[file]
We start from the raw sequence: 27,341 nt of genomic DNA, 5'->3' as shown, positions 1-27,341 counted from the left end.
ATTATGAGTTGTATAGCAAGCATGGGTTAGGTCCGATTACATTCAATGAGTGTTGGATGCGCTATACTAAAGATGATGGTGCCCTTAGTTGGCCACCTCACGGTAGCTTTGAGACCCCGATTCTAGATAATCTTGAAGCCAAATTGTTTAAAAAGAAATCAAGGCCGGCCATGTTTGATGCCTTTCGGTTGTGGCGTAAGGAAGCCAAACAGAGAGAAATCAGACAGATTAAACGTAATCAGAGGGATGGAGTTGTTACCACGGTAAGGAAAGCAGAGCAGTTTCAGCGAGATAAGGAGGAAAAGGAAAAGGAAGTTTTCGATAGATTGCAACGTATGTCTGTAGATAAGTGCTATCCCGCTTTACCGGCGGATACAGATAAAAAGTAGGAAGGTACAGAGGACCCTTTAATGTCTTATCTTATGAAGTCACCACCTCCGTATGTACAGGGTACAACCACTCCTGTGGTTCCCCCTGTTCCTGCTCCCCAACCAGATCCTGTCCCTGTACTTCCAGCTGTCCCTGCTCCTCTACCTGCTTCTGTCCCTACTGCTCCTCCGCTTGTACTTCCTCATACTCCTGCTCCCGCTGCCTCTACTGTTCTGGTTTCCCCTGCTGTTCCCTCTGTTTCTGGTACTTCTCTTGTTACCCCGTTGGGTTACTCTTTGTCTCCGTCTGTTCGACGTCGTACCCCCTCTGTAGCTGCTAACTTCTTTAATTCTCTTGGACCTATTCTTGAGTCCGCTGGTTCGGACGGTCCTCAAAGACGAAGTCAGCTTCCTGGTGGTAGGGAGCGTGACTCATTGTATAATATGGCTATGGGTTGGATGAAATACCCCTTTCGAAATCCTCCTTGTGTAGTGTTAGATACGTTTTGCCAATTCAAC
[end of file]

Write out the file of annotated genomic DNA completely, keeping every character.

We start from the raw sequence: 27,341 nt of genomic DNA, 5'->3' as shown, positions 1-27,341 counted from the left end.
ATTATGAGTTGTATAGCAAGCATGGGTTAGGTCCGATTACATTCAATGAGTGTTGGATGCGCTATACTAAAGATGATGGTGCCCTTAGTTGGCCACCTCACGGTAGCTTTGAGACCCCGATTCTAGATAATCTTGAAGCCAAATTGTTTAAAAAGAAATCAAGGCCGGCCATGTTTGATGCCTTTCGGTTGTGGCGTAAGGAAGCCAAACAGAGAGAAATCAGACAGATTAAACGTAATCAGAGGGATGGAGTTGTTACCACGGTAAGGAAAGCAGAGCAGTTTCAGCGAGATAAGGAGGAAAAGGAAAAGGAAGTTTTCGATAGATTGCAACGTATGTCTGTAGATAAGTGCTATCCCGCTTTACCGGCGGATACAGATAAAAAGTAGGAAGGTACAGAGGACCCTTTAATGTCTTATCTTATGAAGTCACCACCTCCGTATGTACAGGGTACAACCACTCCTGTGGTTCCCCCTGTTCCTGCTCCCCAACCAGATCCTGTCCCTGTACTTCCAGCTGTCCCTGCTCCTCTACCTGCTTCTGTCCCTACTGCTCCTCCGCTTGTACTTCCTCATACTCCTGCTCCCGCTGCCTCTACTGTTCTGGTTTCCCCTGCTGTTCCCTCTGTTTCTGGTACTTCTCTTGTTACCCCGTTGGGTTACTCTTTGTCTCCGTCTGTTCGACGTCGTACCCCCTCTGTAGCTGCTAACTTCTTTAATTCTCTTGGACCTATTCTTGAGTCCGCTGGTTCGGACGGTCCTCAAAGACGAAGTCAGCTTCCTGGTGGTAGGGAGCGTGACTCATTGTATAATATGGCTATGGGTTGGATGAAATACCCCTTTCGAAATCCTCCTTGTGTAGTGTTAGATACGTTTTGCCAATTCAAC